WELCOME to the “Hermon A. MacNeil” — Virtual Gallery & Museum !

~ This Gallery celebrates Hermon Atkins MacNeil, American sculptor of the Beaux Arts School. MacNeil led a generation of sculptors in capturing many fading Native American images and American history in the realism of this classic style.

~ World’s Fairs, statues, public monuments, coins, and buildings across to country. Hot-links (on the lower right) lead to photos & info of works by MacNeil.

~ Hundreds of stories and photos posted here form this virtual MacNeil Gallery of works all across the U.S.A.  New York to New Mexico — Oregon to South Carolina.

~ 2016 marked the 150th Anniversary of Hermon MacNeil’s birth on February 27,

Take a Virtual Journey

Since 2010 this website has transported viewers through the years and miles between 100’s of Hermon MacNeil’s statues & monuments throughout the USA.

For over one hundred years these sculptures have graced our parks, boulevards, and parkways; buildings, memorials, and gardens; campuses, capitols, and civic centers; museums, coinage, and private collections.

PERHAPS,  you walk or drive by one of his public sculptures daily. HERE, you can gain awareness of this great sculptor and his many works.  Maybe there are some near you! CHECK HERE!


Hermon Atkins MacNeil’s “Into the Unknown” ~ Brookgreen Gardens


“Into the Unknown” by H. A. MacNeil ( white marble, 1912) became the ‘seal’ image for the National Sculpture Society. (Photo by Dan Leininger, webmaster: HermonAtkinsMacNeil.com

 Hermon A. MacNeil’s “Into the Unknown” at Brookgreen Gardens is framed by this ornamental iron gate designed by Anna Hyatt Vaughn Huntington, (who studied with MacNeil and Gutzon Borglum and other American sculptors).  MacNeil portrayed ‘the sculptor’ as a female figure, sheltered under the sweep of her wings, with her face turned into the block, holding a chisel in one hand and a mallet in the other, carving herself out of the stone.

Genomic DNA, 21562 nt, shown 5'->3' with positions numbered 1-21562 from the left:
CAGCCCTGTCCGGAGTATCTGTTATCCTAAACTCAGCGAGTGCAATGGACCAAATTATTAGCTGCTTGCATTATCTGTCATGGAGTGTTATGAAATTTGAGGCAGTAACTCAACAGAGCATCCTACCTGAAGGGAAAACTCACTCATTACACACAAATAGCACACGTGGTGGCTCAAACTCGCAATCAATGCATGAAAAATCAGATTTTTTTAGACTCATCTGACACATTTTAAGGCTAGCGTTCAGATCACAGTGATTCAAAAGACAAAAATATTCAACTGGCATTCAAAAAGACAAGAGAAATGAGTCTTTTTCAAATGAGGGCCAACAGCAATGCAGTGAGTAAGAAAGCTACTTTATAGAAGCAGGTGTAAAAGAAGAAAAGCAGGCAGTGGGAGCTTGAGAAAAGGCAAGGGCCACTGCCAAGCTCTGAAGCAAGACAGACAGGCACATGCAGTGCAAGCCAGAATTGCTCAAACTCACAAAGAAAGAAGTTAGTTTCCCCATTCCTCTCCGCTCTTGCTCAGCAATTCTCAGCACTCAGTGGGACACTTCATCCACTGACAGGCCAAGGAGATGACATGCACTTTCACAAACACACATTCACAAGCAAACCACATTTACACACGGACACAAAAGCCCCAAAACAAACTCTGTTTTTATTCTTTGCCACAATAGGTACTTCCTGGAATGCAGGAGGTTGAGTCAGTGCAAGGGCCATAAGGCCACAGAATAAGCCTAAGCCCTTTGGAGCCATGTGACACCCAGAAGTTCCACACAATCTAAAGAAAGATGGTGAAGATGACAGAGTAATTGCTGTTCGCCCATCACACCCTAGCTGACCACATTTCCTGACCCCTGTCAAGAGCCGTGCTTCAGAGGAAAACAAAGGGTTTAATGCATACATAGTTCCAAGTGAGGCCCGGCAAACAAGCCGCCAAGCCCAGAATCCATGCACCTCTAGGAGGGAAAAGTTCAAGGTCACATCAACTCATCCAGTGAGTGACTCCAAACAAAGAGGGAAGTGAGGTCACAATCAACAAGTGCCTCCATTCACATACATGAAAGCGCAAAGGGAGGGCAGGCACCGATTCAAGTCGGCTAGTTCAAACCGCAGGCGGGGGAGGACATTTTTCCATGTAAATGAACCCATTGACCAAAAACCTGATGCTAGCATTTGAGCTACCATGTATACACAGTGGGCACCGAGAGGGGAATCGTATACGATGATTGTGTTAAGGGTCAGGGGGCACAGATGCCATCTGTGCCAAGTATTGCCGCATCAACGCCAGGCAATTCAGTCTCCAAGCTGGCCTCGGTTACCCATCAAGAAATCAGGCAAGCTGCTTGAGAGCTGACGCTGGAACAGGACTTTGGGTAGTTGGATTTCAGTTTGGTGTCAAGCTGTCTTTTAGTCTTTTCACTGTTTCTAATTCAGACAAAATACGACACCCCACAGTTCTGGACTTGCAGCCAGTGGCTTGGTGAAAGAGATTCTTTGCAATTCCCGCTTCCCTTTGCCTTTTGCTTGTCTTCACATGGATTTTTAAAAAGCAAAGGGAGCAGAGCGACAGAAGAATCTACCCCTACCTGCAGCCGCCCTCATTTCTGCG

Brookgreen Gardens was built on the Brookgreen Plantation at Murrells Inlet, South Carolina in 1930 by Archer and Anna Hyatt Huntington.  This 350 acre outdoor sculpture garden rests within a 9000 acre nature preserve. It provides a magnificent outdoor setting for an enduring ‘world premier’ of an American collection of 1200 unique sculpture pieces by over 400 sculptors. Coupling “Archibald Huntington’s interest in history and the classical world, with Anna Hyatt Huntington’s devotion to creatures and figures of the natural world,”  this marvellous collection gathers a vast array of American figurative sculptures of nature, human figures, and animals.  (Beatrice Gilman Proske, Brookgreen Gardens Sculpture.  SC: Brookgreen Gardens: 1968, p. 76).

MacNeil’s “Into the Unknown,” “symbolizing the mystery of artistic creation, was exhibited at the National Academy of Design in 1912 under the title ‘Inspiration.’  

A design based on it was adopted as an emblem of the National Sculpture Society at the time of their 1923 exhibition. 

In 1948, a year after MacNeil’s death, the Huntingtons obtained the MacNeil piece for Brookgreen.  Today Anna’s ‘Ornamental Gate’ frames her mentor’s tribute to the Inspiration of the sculptor.  In May 2012, 100 years after MacNeil’s inspiration for this work, I had the privilege of visiting the Brookgreen Gardens and gathering this story and these images for the website collection.  His ageless work has now entered the digital age in this virtual gallery in his name.

[Photo credits: Taken on site by Dan Leininger, webmaster: HermonAtkinsMacNeil.com]

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Nearby or far away, there is no ONE place to go and appreciate this wide range of art pieces. Located in cities from east to west coast, found indoors and out, public and hidden, these creations point us toward the history and values in which our lives as Americans have taken root.

Webmaster: Daniel Neil Leininger ~ HAMacNeil@gmail.com
Hosting & Tech Support: Leiturgia Communications, Inc.


1. Take digital photos of the entire work from several angles, including the surroundings.
2. Take close up photos of details that capture your imagination.
3. Look for MacNeil’s signature, often on bronze works. Photograph it too! See examples above.
4. Please, include a photo of yourself and/or those with you standing beside the work.
5. Add your comments or a blog of your adventure. It adds personal interest for viewers.
6. Send photos to HAMacNeil@gmail.com Contact me there with any questions. ~~ Webmaster